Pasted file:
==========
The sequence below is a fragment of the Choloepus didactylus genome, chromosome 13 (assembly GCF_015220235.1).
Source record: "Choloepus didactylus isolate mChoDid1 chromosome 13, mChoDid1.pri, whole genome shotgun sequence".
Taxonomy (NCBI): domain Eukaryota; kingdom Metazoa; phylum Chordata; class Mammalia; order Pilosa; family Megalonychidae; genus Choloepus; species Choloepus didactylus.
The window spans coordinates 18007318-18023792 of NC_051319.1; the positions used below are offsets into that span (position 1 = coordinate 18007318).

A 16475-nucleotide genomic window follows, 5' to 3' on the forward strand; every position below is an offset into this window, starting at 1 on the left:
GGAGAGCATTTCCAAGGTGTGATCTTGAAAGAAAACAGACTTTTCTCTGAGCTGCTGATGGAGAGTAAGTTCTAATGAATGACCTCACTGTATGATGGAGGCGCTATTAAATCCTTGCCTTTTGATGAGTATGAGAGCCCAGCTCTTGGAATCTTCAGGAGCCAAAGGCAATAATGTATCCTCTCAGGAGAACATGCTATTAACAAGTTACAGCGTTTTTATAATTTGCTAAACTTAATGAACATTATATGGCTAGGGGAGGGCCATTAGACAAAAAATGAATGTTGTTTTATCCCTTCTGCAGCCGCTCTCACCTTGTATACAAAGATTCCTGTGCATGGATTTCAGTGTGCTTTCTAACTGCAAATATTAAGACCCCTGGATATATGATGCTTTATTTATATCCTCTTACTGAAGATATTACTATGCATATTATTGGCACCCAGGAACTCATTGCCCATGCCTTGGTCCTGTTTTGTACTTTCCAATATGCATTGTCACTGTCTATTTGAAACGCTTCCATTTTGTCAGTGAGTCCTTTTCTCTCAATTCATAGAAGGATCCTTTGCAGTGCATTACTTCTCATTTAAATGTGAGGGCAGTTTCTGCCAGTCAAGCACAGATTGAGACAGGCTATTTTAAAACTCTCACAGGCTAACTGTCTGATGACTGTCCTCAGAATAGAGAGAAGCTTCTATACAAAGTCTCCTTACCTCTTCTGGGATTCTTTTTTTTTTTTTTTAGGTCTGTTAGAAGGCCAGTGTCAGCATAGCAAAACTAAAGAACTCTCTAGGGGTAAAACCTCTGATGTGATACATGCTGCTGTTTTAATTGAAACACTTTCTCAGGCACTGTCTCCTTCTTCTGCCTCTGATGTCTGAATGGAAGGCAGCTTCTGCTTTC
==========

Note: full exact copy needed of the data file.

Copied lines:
The sequence below is a fragment of the Choloepus didactylus genome, chromosome 13 (assembly GCF_015220235.1).
Source record: "Choloepus didactylus isolate mChoDid1 chromosome 13, mChoDid1.pri, whole genome shotgun sequence".
Taxonomy (NCBI): domain Eukaryota; kingdom Metazoa; phylum Chordata; class Mammalia; order Pilosa; family Megalonychidae; genus Choloepus; species Choloepus didactylus.
The window spans coordinates 18007318-18023792 of NC_051319.1; the positions used below are offsets into that span (position 1 = coordinate 18007318).

A 16475-nucleotide genomic window follows, 5' to 3' on the forward strand; every position below is an offset into this window, starting at 1 on the left:
GGAGAGCATTTCCAAGGTGTGATCTTGAAAGAAAACAGACTTTTCTCTGAGCTGCTGATGGAGAGTAAGTTCTAATGAATGACCTCACTGTATGATGGAGGCGCTATTAAATCCTTGCCTTTTGATGAGTATGAGAGCCCAGCTCTTGGAATCTTCAGGAGCCAAAGGCAATAATGTATCCTCTCAGGAGAACATGCTATTAACAAGTTACAGCGTTTTTATAATTTGCTAAACTTAATGAACATTATATGGCTAGGGGAGGGCCATTAGACAAAAAATGAATGTTGTTTTATCCCTTCTGCAGCCGCTCTCACCTTGTATACAAAGATTCCTGTGCATGGATTTCAGTGTGCTTTCTAACTGCAAATATTAAGACCCCTGGATATATGATGCTTTATTTATATCCTCTTACTGAAGATATTACTATGCATATTATTGGCACCCAGGAACTCATTGCCCATGCCTTGGTCCTGTTTTGTACTTTCCAATATGCATTGTCACTGTCTATTTGAAACGCTTCCATTTTGTCAGTGAGTCCTTTTCTCTCAATTCATAGAAGGATCCTTTGCAGTGCATTACTTCTCATTTAAATGTGAGGGCAGTTTCTGCCAGTCAAGCACAGATTGAGACAGGCTATTTTAAAACTCTCACAGGCTAACTGTCTGATGACTGTCCTCAGAATAGAGAGAAGCTTCTATACAAAGTCTCCTTACCTCTTCTGGGATTCTTTTTTTTTTTTTTTAGGTCTGTTAGAAGGCCAGTGTCAGCATAGCAAAACTAAAGAACTCTCTAGGGGTAAAACCTCTGATGTGATACATGCTGCTGTTTTAATTGAAACACTTTCTCAGGCACTGTCTCCTTCTTCTGCCTCTGATGTCTGAATGGAAGGCAGCTTCTGCTTTC